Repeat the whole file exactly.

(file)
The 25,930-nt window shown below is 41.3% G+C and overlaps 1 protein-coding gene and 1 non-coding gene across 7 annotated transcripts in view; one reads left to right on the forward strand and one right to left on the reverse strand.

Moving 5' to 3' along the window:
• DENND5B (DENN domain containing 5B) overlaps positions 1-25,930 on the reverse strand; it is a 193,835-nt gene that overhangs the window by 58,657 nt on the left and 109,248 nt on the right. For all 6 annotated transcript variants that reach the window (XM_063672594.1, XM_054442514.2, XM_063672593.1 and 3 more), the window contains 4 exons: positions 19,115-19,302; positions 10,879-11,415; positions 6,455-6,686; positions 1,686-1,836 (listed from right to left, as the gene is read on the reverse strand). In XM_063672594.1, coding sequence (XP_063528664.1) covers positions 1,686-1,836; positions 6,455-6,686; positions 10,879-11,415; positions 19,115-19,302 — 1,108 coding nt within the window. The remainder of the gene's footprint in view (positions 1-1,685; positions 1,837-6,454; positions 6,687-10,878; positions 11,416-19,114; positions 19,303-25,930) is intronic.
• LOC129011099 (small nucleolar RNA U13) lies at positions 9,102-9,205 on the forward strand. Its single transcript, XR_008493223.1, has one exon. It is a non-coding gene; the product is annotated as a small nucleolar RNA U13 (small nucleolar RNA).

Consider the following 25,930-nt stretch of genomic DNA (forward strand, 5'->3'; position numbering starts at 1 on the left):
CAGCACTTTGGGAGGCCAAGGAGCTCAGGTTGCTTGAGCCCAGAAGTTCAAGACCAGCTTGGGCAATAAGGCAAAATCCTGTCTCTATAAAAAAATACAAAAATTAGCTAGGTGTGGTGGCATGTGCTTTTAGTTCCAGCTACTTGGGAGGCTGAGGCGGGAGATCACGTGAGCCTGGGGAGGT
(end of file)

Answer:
The 25,930-nt window shown below is 41.3% G+C and overlaps 1 protein-coding gene and 1 non-coding gene across 7 annotated transcripts in view; one reads left to right on the forward strand and one right to left on the reverse strand.

Moving 5' to 3' along the window:
• DENND5B (DENN domain containing 5B) overlaps positions 1-25,930 on the reverse strand; it is a 193,835-nt gene that overhangs the window by 58,657 nt on the left and 109,248 nt on the right. For all 6 annotated transcript variants that reach the window (XM_063672594.1, XM_054442514.2, XM_063672593.1 and 3 more), the window contains 4 exons: positions 19,115-19,302; positions 10,879-11,415; positions 6,455-6,686; positions 1,686-1,836 (listed from right to left, as the gene is read on the reverse strand). In XM_063672594.1, coding sequence (XP_063528664.1) covers positions 1,686-1,836; positions 6,455-6,686; positions 10,879-11,415; positions 19,115-19,302 — 1,108 coding nt within the window. The remainder of the gene's footprint in view (positions 1-1,685; positions 1,837-6,454; positions 6,687-10,878; positions 11,416-19,114; positions 19,303-25,930) is intronic.
• LOC129011099 (small nucleolar RNA U13) lies at positions 9,102-9,205 on the forward strand. Its single transcript, XR_008493223.1, has one exon. It is a non-coding gene; the product is annotated as a small nucleolar RNA U13 (small nucleolar RNA).

Consider the following 25,930-nt stretch of genomic DNA (forward strand, 5'->3'; position numbering starts at 1 on the left):
CAGCACTTTGGGAGGCCAAGGAGCTCAGGTTGCTTGAGCCCAGAAGTTCAAGACCAGCTTGGGCAATAAGGCAAAATCCTGTCTCTATAAAAAAATACAAAAATTAGCTAGGTGTGGTGGCATGTGCTTTTAGTTCCAGCTACTTGGGAGGCTGAGGCGGGAGATCACGTGAGCCTGGGGAGGT